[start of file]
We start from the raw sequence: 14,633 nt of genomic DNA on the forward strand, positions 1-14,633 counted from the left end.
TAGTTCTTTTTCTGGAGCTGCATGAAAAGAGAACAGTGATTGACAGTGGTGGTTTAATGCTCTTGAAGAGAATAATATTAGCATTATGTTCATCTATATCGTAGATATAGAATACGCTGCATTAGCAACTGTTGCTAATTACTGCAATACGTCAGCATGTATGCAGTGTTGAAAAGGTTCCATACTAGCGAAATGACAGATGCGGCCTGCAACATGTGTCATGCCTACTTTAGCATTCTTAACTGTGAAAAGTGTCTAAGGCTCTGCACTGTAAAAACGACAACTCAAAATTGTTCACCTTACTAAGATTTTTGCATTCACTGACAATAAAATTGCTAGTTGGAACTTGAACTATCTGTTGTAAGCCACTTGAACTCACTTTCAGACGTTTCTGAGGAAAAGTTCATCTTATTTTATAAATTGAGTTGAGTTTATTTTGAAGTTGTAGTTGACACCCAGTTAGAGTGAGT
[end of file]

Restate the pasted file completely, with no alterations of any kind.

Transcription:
We start from the raw sequence: 14,633 nt of genomic DNA on the forward strand, positions 1-14,633 counted from the left end.
TAGTTCTTTTTCTGGAGCTGCATGAAAAGAGAACAGTGATTGACAGTGGTGGTTTAATGCTCTTGAAGAGAATAATATTAGCATTATGTTCATCTATATCGTAGATATAGAATACGCTGCATTAGCAACTGTTGCTAATTACTGCAATACGTCAGCATGTATGCAGTGTTGAAAAGGTTCCATACTAGCGAAATGACAGATGCGGCCTGCAACATGTGTCATGCCTACTTTAGCATTCTTAACTGTGAAAAGTGTCTAAGGCTCTGCACTGTAAAAACGACAACTCAAAATTGTTCACCTTACTAAGATTTTTGCATTCACTGACAATAAAATTGCTAGTTGGAACTTGAACTATCTGTTGTAAGCCACTTGAACTCACTTTCAGACGTTTCTGAGGAAAAGTTCATCTTATTTTATAAATTGAGTTGAGTTTATTTTGAAGTTGTAGTTGACACCCAGTTAGAGTGAGT